Cate Blanchett Becomes an Orchestra Conductor
Todd Field's Film Opens New York Film Festival
By: Susan Hall - Oct 03, 2022
Cate Blanchett is an orchestra conductor Lydia Tár in Todd Field’s new film Tár, which premiered at the New York Film Festival. Anyone who has been exposed to Blanchett’s performance will be eager to see her latest, mind-blowing work. This is also an opportunity for the unexposed to be introduced. Blanchett is an actress who will always take a dare and push herself beyond perceived limits.
For those of us who follow Blanchett, we can see some of her relationship with Rooney Mara in Carol. Yes, she is gay and shares a child with Sharon (Nina Hoss). the first violinist of the Berlin Philharmonic, of which Tár is chief conductor.
This theme has a long history in the real world of conductors. No one criticized Dimitri Metropoulis who paved the wave for the beautiful young Leonard Bernstein, or of Bernstein who did the same for Michael Tilson Thomas, only referred to as MTT in Tár. James Levine is referred to as Jimmy. His tragic story rests in large measure on the current, jealous General Manager of the Metropolitan Opera and its Board of directors. Tár’s story also ends badly, but the fault lies squarely on the conductor. The richness of this storyline is not explored in the film.
The Berlin Philhamronic is the leading orchestra in the real world. The Dresden Orchestra plays them in the film. They are housed in the iconic Berlin Philharmonie, the first of the vineyard seating venues, built from 1960-1963. In the US we first saw this form in Frank Gehry’s Disney Hall in Los Angeles forty years later. You don’t get the feeling that the chief conductor of the Berlin orchestra has to be as talented as Joe Torre or Aaron Boone, getting a team of super stars to play together.
The film is about the perils of power for all comers, and especially women. The character Lydia does have music in her soul, and her passion is based on a gift she was given. We meet her when she has arrived. Her back story is revealed only at the end of the film.
Blanchett worked with Natalie Murray Beale on conducting. Beale like Blanchett was born in Australia. Murray Beale studied at the Sydney Conservatorium of Music with Post Graduate training at the Guildhall School of Music and Drama. Murray Beale is a Professor at the Royal College of Music and formally, and creative director of Independent Opera at Sadler’s Wells.
Members of the Berlin Philharmonic vote on their conductor. Yet you don’t sense at any point in the film that the orchestra has picked Lydia. She is a very good conductor, although her gestures suggest C list women conductors without innate musicianship. Gifted conductors like Barbara Hannigan, Susanna Mälkki and Yi-Chen Lin don’t do histrionics. Jagged, dramatic wild movements of the hands and arms may feel like passion to a conductor. They are not heard as passion by a listener. Over energetic gestures are no substitute for musicality.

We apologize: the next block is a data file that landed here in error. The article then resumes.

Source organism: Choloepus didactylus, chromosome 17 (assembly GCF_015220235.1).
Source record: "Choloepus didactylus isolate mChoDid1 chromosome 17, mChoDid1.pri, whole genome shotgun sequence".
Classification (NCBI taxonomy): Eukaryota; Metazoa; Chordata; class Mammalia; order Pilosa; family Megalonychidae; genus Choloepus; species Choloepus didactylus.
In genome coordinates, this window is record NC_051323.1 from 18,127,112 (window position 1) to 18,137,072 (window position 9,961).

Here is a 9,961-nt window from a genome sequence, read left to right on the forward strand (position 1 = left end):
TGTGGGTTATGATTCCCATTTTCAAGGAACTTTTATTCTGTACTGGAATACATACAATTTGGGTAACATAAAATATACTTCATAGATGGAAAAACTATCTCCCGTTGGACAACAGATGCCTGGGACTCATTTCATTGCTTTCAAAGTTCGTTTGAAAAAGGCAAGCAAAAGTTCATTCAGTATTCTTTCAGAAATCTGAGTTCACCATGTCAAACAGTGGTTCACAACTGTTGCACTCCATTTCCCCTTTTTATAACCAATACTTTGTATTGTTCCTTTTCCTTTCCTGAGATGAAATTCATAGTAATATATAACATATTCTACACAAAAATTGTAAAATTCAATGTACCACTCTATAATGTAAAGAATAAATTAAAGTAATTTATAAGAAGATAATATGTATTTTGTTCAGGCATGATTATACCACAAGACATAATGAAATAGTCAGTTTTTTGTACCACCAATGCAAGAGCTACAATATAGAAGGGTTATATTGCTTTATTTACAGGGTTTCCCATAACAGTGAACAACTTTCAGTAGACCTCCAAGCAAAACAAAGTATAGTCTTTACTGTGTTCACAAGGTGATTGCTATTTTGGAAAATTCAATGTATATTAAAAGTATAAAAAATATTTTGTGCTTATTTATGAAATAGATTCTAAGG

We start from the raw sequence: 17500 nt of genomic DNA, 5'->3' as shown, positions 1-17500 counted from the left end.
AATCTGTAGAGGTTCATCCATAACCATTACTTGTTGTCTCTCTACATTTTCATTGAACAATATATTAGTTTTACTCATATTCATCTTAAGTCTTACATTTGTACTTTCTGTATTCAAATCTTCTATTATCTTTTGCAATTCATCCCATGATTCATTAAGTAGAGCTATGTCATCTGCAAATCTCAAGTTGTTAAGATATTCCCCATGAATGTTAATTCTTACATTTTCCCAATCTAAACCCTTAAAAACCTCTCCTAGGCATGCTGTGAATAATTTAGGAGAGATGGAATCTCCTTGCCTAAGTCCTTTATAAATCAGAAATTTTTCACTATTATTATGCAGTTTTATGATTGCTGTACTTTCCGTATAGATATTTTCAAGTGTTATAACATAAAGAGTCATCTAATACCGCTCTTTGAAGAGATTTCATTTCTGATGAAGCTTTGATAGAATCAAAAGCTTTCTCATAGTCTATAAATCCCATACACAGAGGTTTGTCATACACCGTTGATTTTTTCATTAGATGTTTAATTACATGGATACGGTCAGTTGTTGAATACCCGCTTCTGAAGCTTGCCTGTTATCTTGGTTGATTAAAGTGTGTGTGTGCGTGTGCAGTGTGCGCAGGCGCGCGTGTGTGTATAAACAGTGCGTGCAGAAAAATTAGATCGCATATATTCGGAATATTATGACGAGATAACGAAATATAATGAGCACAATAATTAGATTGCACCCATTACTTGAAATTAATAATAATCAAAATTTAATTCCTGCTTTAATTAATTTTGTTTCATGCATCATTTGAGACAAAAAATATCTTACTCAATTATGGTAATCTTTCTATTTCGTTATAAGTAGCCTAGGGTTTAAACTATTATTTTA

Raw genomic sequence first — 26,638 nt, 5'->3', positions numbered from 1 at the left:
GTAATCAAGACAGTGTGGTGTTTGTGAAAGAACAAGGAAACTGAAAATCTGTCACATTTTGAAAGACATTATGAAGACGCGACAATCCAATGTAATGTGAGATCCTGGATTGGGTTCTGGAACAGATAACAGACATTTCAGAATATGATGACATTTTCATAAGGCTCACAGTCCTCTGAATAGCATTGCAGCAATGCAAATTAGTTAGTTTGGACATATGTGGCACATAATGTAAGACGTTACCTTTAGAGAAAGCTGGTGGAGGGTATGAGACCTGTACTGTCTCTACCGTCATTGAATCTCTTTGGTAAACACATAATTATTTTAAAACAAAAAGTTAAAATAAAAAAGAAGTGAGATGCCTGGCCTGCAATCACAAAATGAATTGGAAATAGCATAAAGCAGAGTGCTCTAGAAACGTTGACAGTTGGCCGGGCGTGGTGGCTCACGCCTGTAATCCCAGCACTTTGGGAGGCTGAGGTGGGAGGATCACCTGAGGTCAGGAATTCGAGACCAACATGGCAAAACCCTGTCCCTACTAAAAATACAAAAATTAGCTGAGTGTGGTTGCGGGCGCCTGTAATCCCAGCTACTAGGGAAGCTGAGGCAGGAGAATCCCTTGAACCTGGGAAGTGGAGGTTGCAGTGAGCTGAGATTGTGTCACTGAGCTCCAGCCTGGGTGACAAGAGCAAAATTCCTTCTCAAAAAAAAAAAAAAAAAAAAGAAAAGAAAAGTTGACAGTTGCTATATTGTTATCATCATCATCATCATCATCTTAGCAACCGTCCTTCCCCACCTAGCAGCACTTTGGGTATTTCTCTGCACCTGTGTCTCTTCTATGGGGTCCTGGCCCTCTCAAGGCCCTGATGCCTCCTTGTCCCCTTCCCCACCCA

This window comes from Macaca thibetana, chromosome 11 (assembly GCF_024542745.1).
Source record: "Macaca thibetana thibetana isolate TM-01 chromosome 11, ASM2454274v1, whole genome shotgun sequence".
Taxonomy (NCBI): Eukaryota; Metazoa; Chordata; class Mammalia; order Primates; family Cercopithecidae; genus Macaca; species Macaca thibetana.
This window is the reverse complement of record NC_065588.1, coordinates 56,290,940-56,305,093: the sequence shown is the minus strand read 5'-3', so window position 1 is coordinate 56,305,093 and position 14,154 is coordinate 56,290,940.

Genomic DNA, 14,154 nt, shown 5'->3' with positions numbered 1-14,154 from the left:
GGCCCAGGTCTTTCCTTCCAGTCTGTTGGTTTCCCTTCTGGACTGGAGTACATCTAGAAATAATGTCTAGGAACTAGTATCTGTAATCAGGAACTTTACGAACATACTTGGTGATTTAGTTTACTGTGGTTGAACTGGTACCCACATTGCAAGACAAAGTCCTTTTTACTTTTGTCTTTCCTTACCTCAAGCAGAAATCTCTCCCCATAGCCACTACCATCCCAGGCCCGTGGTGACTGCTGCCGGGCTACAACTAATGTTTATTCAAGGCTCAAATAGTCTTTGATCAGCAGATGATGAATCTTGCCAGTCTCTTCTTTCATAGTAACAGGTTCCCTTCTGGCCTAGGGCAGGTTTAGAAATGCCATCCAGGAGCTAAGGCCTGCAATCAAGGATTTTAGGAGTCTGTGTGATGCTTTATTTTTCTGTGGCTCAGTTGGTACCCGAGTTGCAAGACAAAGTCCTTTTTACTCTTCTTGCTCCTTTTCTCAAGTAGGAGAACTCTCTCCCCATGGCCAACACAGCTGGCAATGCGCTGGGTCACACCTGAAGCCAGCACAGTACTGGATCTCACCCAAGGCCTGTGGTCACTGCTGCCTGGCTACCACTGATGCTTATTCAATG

Tár speaks about being lonely, but not the way conductor Riccardo Muti does Muti and the current Berlin chief conductor Kirll Petrenko spend much time alone studying the score. The very nature of their work makes them lonely. Studying a score might be very boring on film. Yet Tár's constant movement from one situation to another, with people around all the time, does not suggest loneliness. She only sits alone when she is in her first Berlin apartment and composes a line of five notes. (A new love interest, a Russian cellist, suggests she changes a note to B flat. Tár scribbles on the score: For Petra, not Sharon with whom she shares a life).
Little insider references add pleasure. Luchino Viconit is mentioned. Mahler’s Fifth is the symphony Tár is recording for Deutsche Grammophon. No music in film is more iconic than the Adagietto from the Mahler Fifth in “Death in Venice.” Tár/Blanchett talks about Bernstein playing the Adagietto at Robert Kennedy's funeral, taking 13 minutes. She takes 7. Now that’s a conductor talking about her work rooted in time. Her young daughter toys with her metronome. Tár has difficulty containing her anger at this impermissible entry into her private space.
It is to director Todd Field’s and Blanchett’s credit that you can't take your eyes off the screen for over two hours (speaking of time). In the end, the film feels like pieces patched together. Blanchett keeps it whole, but individual scenes are disconnected: A wonderful interview by Adam Gopnik of the New Yorker as Blanchett’s book is being published. A scene at Julliard in which a woke violinist/conductor trashes Bach. Blanchett’s defense of her daughter against a tiny bully. Each is a gem.
In the end, we don't feel the music, which may not be important for an audience unfamiliar with this world.